This topic contains 4 replies, has 4 voices, and was last updated by Ashish November 17, 2018 at 4:25 am.
- November 14, 2018 at 7:41 pm #6613rounak.contactParticipant
Are free will and God’s omniscience mutually exclusive? If we have free will, that means we can choose an option from a host of other options. If God is omniscient, then He probably knows what choice we are going to make. If He knows the choice that we will make, then how are we free in making the choice? How do we understand this apparent contradiction?
- November 15, 2018 at 1:54 pm #6647AshishParticipant
We are free to will, but we depend on God for abilities and opportunities. Without the abilities and opportunities, our willing will be just frustrated desires. God is omniscient and He gives the abilities and opportunities based on the will. So He knows what you are willing and He fulfills that will by giving you abilities and opportunities. For example, you might want to eat tasty food, but that will is not good enough. You need cash in hand and then a restaurant where you can eat. Cash in hand is ability, and the restaurant is opportunity. If God doesn’t agree to this, then you won’t have cash and you will not find a restaurant. You can keep desiring.
If we have free will, that means we can choose an option from a host of other options.
Your question is based on the assumption that you are randomly seeing different things and then you are choosing. In other words, you are the master and decision maker. This is an atheistic idea. The truth is that God knows what you want and He shows you and then you say “I’m attracted to this thing, and I want it.” If God did not know what you want, then you will see lots of random things, and you will say, “What a horrible experience, I never want it again.”
You have to realize that the possibilities are infinite, and what you will like or choose from those possibilities is so miniscule that the chances of you finding what you will like out of the infinite possible things are next to zero. The fact that you find so many things that you like is itself the grace of God. He knows you and He shows you that which you will like. This is His kindness. If He did not have kindness and omniscience, then everything you see, you will dislike.
- November 15, 2018 at 7:16 pm #6662SaiParticipant
@ashish But the problem is that God’s omniscience contradicts my free will. If for eg., there is such a thing as misuse of one’s free will, it implies that there is a right use of it i.e., going back in time to the same situation X, one could have acted/chosen differently.
But God’s eternal omniscience implies that the choice that I was going to make in situation X was known to God long long before I actually encountered situation X, which means that my choice in situation X was fixed long long before too (because if I choose differently, that would contradict God’s knowledge). Hence, the conclusion that my will is not free.
Isn’t this a contradiction?
- November 16, 2018 at 9:08 am #6664csbeguParticipant
@sai This is indeed an interesting question.
Like Ashish said, the encountered situation is in fact arranged by God (or His Energy, Shakti, which is all the possibilities of choice). Whether God knows or wants to know all the future choices you will make from the possibility I think is intriguing. From the theory exposed by Ashish so far, God pays attention to the material world sequentially, whereas He pays attention to what happens in the spiritual world simultaneously. That is because God wants to know what He is (His internal energy) all the time, while He wants to know what He is not (Maha-Maya) only one sometimes.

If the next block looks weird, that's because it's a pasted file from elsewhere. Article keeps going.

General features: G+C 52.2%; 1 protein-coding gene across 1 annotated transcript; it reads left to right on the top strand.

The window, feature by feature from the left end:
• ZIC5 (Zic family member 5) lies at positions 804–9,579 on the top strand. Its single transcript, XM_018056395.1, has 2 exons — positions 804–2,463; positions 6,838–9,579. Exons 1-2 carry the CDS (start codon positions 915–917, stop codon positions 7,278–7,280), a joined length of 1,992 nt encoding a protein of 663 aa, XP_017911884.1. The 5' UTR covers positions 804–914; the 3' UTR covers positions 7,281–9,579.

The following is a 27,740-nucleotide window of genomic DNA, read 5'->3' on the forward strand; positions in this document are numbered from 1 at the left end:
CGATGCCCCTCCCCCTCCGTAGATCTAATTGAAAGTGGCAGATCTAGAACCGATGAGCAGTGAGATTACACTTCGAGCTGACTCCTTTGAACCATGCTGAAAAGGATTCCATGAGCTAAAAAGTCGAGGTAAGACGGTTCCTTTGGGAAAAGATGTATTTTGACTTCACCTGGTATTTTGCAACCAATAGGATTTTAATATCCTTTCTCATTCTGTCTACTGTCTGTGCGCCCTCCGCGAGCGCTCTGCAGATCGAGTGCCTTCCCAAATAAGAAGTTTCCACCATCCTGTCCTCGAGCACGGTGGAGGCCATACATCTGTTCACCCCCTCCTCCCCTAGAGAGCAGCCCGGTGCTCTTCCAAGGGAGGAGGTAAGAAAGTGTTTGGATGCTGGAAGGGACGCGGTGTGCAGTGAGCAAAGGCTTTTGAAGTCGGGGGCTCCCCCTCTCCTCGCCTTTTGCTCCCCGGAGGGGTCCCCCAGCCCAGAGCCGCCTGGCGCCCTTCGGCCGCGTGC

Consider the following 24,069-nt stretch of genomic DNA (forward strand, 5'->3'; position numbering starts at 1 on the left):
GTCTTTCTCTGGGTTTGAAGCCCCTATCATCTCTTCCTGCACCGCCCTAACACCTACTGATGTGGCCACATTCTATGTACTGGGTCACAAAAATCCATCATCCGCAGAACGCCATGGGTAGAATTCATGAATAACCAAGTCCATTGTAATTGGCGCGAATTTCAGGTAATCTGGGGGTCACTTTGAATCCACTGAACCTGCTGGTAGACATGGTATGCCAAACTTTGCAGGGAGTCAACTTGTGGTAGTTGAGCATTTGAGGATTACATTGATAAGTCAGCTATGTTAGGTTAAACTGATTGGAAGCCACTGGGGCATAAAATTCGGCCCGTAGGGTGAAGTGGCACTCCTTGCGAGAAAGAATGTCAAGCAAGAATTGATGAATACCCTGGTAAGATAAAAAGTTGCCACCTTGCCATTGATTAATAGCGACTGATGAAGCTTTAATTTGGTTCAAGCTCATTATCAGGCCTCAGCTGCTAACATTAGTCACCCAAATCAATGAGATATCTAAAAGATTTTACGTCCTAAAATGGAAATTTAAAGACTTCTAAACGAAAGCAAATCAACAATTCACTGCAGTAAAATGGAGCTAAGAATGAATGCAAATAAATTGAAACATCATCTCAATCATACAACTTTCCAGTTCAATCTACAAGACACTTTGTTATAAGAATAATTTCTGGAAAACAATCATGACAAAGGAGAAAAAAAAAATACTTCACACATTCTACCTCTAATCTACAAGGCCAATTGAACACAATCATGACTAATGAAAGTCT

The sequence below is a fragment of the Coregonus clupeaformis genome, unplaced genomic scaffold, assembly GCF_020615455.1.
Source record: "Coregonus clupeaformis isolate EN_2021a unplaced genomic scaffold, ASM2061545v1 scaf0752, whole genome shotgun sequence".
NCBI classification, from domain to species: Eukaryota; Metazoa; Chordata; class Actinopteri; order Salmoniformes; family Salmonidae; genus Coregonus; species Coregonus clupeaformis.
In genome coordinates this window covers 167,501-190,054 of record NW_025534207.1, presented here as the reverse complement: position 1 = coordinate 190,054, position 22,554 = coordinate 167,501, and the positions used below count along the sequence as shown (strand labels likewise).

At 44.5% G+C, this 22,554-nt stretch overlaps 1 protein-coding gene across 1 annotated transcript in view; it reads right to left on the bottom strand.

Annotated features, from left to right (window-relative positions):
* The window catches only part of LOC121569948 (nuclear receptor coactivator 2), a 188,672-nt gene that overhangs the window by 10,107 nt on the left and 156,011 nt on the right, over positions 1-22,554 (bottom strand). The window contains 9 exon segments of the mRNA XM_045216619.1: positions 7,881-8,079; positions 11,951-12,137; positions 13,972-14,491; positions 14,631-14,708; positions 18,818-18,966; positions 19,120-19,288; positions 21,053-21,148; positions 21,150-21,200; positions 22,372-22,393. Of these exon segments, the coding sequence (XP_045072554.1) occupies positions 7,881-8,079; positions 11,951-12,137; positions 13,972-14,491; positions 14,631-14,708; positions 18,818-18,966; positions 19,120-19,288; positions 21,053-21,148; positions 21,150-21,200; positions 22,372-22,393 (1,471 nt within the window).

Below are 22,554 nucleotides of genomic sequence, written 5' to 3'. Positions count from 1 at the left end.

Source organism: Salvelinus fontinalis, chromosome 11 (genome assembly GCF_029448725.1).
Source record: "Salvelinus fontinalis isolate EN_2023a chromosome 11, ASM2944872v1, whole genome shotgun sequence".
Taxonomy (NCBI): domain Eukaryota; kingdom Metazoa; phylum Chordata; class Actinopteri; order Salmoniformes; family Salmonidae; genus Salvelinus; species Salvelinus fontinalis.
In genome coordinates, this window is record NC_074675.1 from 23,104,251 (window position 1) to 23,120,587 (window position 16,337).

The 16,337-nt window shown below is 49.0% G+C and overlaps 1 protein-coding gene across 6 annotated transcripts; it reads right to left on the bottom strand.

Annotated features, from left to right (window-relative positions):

So the question is does God wants to know your future choices in the material world? Because if He doesn’t, He won’t know them (I think). @Ashish, please correct me if I’m going on a limb here…
- November 17, 2018 at 4:25 am #6668AshishParticipant
God knows what will happen, but not who will do it. The universal drama has a script which is decided by God’s will and then who wants to play which role is decided by the soul.
You can understand this in terms of economics. The market size is fixed but the actors in the market are free. The market size is simply the total number of transactions of give and take. Just like someone will borrow money from a bank and some bank will lend. The total amount of money borrowed and lent is fixed. But that doesn’t mean which bank will give to which borrower is fixed. God’s omniscience and control stretches to what will happen, not to who will do it. In terms of history you can say that there will be someone who will do bad things and someone will do good things, and the count of these good and bad deeds are fixed. But actors are not.
There is a scientific basis of this answer which I have discussed in a paper entitled “Choices in General Relativity”. The universe of events is fixed but the actors are not fixed.
You are basically posing the free will vs. determinism problem but you are giving it a theistic color by saying determinism is God’s foreknowledge. This is making things seem more complicated. You can remove God from this, and then you are plain and simple talking about determinism. Once you understand how free will is compatible with determinism the determinism created by God’s will be compatible with the free will of individual choices.
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